climbing a tree, waited for events. Pretty soon a number of bears came into the valley, and the little fellow whistled. At this the big boss bear which had killed so many of the little men, and of which all were afraid, came under the tree, and, sitting himself on his haunches, looked up and asked the little fellow what he was doing up there. To which the little fellow replied, that he was going to kill him, the big boss bear. This reply tickled the bear so that he began to laugh, and making a great guffaw, opened his mouth so wide that the little fellow could see far down his throat, when quick as lightning he drew his bow and shot one of his arrows with one of these little points on it down the open throat of the bear and into his vitals, whereupon his laugh turned into a roar as he fell down, rolled over, and died. All the rest of the bears took to their heels and scampered up the valley and over the mountains. The little fellow went home and related what he had done, but his grandmother refused to believe him. But the next day the whole settlement gathered to hear the story, and all hands going to the valley, found the dead bear. This made the little fellow a great hero. Ever since that time the bears have hid away in the brush, and are afraid of men. Thus they have lost their power of speech.”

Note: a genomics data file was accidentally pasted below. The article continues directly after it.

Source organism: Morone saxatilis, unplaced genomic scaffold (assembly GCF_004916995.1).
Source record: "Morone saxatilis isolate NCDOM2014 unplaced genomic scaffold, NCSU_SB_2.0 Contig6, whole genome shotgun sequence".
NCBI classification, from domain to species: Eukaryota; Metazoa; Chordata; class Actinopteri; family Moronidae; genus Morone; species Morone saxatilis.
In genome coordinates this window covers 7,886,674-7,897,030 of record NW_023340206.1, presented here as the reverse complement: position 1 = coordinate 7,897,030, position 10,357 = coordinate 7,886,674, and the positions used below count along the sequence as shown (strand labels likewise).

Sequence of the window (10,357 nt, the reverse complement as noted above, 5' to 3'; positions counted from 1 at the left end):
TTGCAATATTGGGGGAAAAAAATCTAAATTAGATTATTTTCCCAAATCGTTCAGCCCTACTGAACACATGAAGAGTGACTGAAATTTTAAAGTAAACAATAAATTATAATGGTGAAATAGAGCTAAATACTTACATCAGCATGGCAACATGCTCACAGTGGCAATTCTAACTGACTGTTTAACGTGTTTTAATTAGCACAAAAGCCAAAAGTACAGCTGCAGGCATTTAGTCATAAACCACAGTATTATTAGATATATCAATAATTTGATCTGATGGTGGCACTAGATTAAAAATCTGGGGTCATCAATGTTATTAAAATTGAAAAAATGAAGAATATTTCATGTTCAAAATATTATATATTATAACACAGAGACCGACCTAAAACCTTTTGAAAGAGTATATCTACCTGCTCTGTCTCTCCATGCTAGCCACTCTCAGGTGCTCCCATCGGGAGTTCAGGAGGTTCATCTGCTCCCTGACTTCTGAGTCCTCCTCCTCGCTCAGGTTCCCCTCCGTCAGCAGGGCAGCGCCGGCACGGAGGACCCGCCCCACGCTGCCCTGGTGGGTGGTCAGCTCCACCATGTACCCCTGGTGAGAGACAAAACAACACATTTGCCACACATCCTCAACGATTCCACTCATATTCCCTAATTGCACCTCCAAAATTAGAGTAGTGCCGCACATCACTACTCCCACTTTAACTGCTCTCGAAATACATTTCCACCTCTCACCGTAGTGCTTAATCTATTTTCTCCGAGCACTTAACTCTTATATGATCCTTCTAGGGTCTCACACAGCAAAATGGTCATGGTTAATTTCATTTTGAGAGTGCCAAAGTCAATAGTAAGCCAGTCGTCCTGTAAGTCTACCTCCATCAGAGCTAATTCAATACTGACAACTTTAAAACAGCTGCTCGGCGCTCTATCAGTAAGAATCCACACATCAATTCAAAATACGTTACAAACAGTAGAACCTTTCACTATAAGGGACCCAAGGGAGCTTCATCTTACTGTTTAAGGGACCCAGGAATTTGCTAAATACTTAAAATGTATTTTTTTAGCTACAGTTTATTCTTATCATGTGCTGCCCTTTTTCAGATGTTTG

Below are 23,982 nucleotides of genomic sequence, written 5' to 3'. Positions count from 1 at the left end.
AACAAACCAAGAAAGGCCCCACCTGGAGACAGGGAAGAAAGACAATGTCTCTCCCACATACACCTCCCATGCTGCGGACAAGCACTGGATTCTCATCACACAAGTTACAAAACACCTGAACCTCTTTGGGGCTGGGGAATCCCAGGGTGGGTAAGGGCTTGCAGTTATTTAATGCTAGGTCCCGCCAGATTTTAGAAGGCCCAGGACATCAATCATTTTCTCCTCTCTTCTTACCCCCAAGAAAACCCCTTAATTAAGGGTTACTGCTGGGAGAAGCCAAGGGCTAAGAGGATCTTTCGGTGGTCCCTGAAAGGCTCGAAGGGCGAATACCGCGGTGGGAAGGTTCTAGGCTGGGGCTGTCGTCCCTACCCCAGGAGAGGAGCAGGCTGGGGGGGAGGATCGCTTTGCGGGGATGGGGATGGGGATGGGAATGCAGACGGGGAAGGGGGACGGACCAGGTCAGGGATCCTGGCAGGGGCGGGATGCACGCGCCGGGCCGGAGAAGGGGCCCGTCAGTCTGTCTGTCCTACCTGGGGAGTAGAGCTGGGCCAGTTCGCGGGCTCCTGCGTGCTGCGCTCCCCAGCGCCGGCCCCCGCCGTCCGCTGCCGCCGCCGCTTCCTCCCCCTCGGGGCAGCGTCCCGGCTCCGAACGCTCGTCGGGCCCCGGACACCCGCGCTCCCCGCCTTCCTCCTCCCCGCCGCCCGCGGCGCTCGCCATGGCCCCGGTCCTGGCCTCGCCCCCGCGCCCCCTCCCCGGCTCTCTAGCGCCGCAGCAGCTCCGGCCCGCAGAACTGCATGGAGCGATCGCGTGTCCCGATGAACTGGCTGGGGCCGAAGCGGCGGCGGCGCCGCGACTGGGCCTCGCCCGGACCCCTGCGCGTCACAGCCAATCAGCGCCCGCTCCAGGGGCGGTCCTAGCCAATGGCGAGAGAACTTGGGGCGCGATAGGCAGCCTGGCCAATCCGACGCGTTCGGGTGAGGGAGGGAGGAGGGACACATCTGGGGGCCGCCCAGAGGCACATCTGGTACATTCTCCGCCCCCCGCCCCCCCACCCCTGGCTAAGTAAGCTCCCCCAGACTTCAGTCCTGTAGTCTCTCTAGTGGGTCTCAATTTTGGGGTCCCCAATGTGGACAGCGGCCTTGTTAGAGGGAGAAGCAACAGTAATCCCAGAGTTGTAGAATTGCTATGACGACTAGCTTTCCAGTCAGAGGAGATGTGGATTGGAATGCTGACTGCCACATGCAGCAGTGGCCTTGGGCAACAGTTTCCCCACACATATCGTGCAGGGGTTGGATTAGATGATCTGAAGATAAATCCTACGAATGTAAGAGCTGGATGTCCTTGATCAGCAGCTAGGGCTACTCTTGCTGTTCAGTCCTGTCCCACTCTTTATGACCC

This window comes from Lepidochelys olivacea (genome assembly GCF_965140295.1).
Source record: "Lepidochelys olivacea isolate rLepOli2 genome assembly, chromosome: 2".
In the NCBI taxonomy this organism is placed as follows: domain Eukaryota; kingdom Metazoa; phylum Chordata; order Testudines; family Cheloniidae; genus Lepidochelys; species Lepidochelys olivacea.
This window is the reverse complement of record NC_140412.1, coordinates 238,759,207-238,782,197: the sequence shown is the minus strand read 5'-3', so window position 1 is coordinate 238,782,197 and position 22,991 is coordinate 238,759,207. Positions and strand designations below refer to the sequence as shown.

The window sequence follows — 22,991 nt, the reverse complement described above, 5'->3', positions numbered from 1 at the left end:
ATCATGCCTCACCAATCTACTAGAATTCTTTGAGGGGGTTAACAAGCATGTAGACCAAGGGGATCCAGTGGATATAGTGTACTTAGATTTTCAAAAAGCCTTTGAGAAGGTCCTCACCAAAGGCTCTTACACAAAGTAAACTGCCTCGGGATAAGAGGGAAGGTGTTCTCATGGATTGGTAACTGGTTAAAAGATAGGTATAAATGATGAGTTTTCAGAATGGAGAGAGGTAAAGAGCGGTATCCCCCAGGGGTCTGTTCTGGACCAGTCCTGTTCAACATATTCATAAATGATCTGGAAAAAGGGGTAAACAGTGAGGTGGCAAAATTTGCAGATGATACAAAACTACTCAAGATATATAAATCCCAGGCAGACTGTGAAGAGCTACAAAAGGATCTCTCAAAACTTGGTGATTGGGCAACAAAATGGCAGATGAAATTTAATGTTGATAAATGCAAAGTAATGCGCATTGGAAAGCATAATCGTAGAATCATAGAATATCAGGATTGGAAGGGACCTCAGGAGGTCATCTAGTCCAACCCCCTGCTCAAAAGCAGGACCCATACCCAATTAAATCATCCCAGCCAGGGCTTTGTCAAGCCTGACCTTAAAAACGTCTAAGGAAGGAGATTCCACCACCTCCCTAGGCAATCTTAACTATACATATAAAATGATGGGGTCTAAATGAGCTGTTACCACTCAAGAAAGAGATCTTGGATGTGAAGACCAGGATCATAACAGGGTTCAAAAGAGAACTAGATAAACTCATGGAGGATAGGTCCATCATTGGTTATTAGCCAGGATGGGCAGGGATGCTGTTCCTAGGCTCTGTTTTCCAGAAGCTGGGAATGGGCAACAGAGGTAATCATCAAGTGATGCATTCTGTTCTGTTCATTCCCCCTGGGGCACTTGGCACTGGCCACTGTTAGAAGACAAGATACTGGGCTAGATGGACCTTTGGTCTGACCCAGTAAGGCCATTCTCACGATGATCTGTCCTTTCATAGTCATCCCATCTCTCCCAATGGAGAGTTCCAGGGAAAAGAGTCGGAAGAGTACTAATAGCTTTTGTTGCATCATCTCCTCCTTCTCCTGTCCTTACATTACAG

The Indian could not tell how the little men became transformed into lizards.—From the American Naturalist, May, 1888, p. 477.
N Batcombe Down, Dorset, is a stone about three feet high, evidently part of a cross, and called Cross Hand Stone. Why should a cross be set up, away there on the down? Well, this “be tïale a twold o’t.” Back in the middle ages, one dark, wild winter night, Batcombe priest was sent for to take the viaticum to a dying man, two or three miles off.